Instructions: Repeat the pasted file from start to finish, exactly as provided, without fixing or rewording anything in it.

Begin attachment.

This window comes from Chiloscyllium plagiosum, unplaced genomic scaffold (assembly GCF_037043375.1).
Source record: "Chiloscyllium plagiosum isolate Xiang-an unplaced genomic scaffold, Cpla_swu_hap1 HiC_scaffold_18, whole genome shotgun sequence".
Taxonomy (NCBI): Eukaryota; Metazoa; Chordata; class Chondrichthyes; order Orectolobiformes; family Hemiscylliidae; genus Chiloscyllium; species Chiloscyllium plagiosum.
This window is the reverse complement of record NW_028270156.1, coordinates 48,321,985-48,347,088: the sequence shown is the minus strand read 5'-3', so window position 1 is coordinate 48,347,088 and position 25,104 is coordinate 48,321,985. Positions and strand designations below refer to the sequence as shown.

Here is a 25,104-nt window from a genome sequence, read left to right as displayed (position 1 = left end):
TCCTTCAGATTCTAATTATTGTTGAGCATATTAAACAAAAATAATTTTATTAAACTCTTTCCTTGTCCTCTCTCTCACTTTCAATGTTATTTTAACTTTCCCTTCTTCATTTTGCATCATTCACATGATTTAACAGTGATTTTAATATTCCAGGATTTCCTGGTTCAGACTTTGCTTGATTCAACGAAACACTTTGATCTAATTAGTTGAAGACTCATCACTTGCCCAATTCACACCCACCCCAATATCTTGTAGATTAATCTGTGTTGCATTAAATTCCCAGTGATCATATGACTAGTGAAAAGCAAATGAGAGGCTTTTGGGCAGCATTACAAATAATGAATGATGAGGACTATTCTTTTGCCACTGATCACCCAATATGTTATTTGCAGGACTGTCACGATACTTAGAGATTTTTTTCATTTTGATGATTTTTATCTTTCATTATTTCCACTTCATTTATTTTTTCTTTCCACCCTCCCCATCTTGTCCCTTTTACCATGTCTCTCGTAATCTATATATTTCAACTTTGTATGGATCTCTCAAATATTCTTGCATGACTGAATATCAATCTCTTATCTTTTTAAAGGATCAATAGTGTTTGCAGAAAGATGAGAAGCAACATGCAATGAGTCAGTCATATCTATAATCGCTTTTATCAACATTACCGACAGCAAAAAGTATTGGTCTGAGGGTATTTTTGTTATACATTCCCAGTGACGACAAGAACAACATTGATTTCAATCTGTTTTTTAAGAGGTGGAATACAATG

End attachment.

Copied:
This window comes from Chiloscyllium plagiosum, unplaced genomic scaffold (assembly GCF_037043375.1).
Source record: "Chiloscyllium plagiosum isolate Xiang-an unplaced genomic scaffold, Cpla_swu_hap1 HiC_scaffold_18, whole genome shotgun sequence".
Taxonomy (NCBI): Eukaryota; Metazoa; Chordata; class Chondrichthyes; order Orectolobiformes; family Hemiscylliidae; genus Chiloscyllium; species Chiloscyllium plagiosum.
This window is the reverse complement of record NW_028270156.1, coordinates 48,321,985-48,347,088: the sequence shown is the minus strand read 5'-3', so window position 1 is coordinate 48,347,088 and position 25,104 is coordinate 48,321,985. Positions and strand designations below refer to the sequence as shown.

Here is a 25,104-nt window from a genome sequence, read left to right as displayed (position 1 = left end):
TCCTTCAGATTCTAATTATTGTTGAGCATATTAAACAAAAATAATTTTATTAAACTCTTTCCTTGTCCTCTCTCTCACTTTCAATGTTATTTTAACTTTCCCTTCTTCATTTTGCATCATTCACATGATTTAACAGTGATTTTAATATTCCAGGATTTCCTGGTTCAGACTTTGCTTGATTCAACGAAACACTTTGATCTAATTAGTTGAAGACTCATCACTTGCCCAATTCACACCCACCCCAATATCTTGTAGATTAATCTGTGTTGCATTAAATTCCCAGTGATCATATGACTAGTGAAAAGCAAATGAGAGGCTTTTGGGCAGCATTACAAATAATGAATGATGAGGACTATTCTTTTGCCACTGATCACCCAATATGTTATTTGCAGGACTGTCACGATACTTAGAGATTTTTTTCATTTTGATGATTTTTATCTTTCATTATTTCCACTTCATTTATTTTTTCTTTCCACCCTCCCCATCTTGTCCCTTTTACCATGTCTCTCGTAATCTATATATTTCAACTTTGTATGGATCTCTCAAATATTCTTGCATGACTGAATATCAATCTCTTATCTTTTTAAAGGATCAATAGTGTTTGCAGAAAGATGAGAAGCAACATGCAATGAGTCAGTCATATCTATAATCGCTTTTATCAACATTACCGACAGCAAAAAGTATTGGTCTGAGGGTATTTTTGTTATACATTCCCAGTGACGACAAGAACAACATTGATTTCAATCTGTTTTTTAAGAGGTGGAATACAATG